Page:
AUSTIN (KXAN) — All eyes, including the eyes of Texas, are on the Supreme Court as it deliberates its ruling on same-sex marriage. Laws from Ohio, Michigan, Kentucky and Tennessee are all being challenged, and that is driving conservative lawmakers to reinforce traditional marriage in Texas — to be one man and one woman. This week, lawmakers will take up and likely pass bills that will reinforce the status quo.
A court ordered the Travis County Clerk to issue a marriage license to Sarah Goodfriend and Suzanne Bryant back in February. Debate still rages over if officials acted legally.
“And the truth is, no,” said Rep. Cecil Bell, R-Magnolia.
He filed a bill banning taking in or spending tax dollars on same-sex marriage licenses. The House will vote on the issue this week.
‘The power of the purse in these matters. Those dollars that might otherwise be retained by the county, will not be retained,” Bell said. “It codifies what the 254 counties will do.”
“We definitely see this as an attack on local government and local control,” said Joe Deshotel, from the Travis County Democrats.
He believes this law would be swept away with the Supreme Court’s decision on same-sex marriage.
“In the end, it goes against directly what they claim to support as far as liberty it concerned — as far as individual rights are concerned and really as far as the economy is concerned because business groups have come out against these type of laws,” said Deshotel.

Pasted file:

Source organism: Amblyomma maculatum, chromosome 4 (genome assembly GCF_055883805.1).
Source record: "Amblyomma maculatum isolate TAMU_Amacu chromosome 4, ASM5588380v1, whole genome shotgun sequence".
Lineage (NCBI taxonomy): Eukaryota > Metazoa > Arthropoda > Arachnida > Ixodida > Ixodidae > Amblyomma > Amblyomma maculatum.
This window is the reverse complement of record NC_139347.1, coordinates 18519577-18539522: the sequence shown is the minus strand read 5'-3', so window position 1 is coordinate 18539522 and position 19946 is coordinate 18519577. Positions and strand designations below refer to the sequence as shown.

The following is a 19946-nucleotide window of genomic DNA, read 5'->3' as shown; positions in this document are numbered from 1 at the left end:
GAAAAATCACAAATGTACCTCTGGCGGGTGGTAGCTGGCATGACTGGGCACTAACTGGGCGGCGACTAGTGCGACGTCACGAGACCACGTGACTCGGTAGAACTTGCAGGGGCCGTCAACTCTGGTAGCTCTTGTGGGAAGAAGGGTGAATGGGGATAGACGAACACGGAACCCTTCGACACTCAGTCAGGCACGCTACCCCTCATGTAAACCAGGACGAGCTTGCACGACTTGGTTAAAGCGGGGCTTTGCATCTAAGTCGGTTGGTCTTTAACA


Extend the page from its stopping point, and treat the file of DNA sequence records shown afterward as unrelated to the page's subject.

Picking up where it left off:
But Bell says since a Texas law isn’t under scrutiny by the top court, people shouldn’t expect anything to change here in Texas.
“I’m saying it doesn’t guarantee you that that’s the outcome,” said Rep. Bell.
It’s an outcome that will play out in the weeks and months ahead.
Some 37 states allow same-sex marriage, and 26 of them do so by court decisions. Lawmakers of eight states chose to legalize it. In three states, the people themselves actually voted to approve it. Texas is one of 13 that bans it.
On Tuesday, the Texas House will also take up a religious freedom law that will defend a religious organization’s right to not recognize a same-sex marriage. All of this comes with a week of deadlines coming, the first one Monday. If a House bill hasn’t had a hearing in a House committee, it will die.